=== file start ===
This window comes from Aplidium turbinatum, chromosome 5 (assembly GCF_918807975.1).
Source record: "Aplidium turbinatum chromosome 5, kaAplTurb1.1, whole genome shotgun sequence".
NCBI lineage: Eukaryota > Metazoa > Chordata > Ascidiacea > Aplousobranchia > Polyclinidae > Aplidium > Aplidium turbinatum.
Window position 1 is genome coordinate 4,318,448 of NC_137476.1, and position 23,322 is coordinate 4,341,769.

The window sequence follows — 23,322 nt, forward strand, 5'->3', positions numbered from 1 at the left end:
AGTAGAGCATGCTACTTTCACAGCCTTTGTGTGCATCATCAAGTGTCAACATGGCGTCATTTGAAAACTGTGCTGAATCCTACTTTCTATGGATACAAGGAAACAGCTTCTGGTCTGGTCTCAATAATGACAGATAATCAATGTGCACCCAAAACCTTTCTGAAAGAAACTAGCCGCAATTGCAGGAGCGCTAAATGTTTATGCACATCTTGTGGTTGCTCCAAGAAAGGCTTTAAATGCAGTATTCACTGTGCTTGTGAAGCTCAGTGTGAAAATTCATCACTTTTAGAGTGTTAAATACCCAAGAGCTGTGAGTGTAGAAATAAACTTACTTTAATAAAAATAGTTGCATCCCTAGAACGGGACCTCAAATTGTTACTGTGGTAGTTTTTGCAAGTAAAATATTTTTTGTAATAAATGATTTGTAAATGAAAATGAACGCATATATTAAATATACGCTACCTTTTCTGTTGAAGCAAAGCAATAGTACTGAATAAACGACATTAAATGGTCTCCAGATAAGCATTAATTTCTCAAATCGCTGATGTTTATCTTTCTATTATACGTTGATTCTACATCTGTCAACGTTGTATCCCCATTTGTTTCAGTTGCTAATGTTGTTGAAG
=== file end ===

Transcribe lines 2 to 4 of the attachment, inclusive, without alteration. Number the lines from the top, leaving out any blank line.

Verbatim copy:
Source record: "Aplidium turbinatum chromosome 5, kaAplTurb1.1, whole genome shotgun sequence".
NCBI lineage: Eukaryota > Metazoa > Chordata > Ascidiacea > Aplousobranchia > Polyclinidae > Aplidium > Aplidium turbinatum.
Window position 1 is genome coordinate 4,318,448 of NC_137476.1, and position 23,322 is coordinate 4,341,769.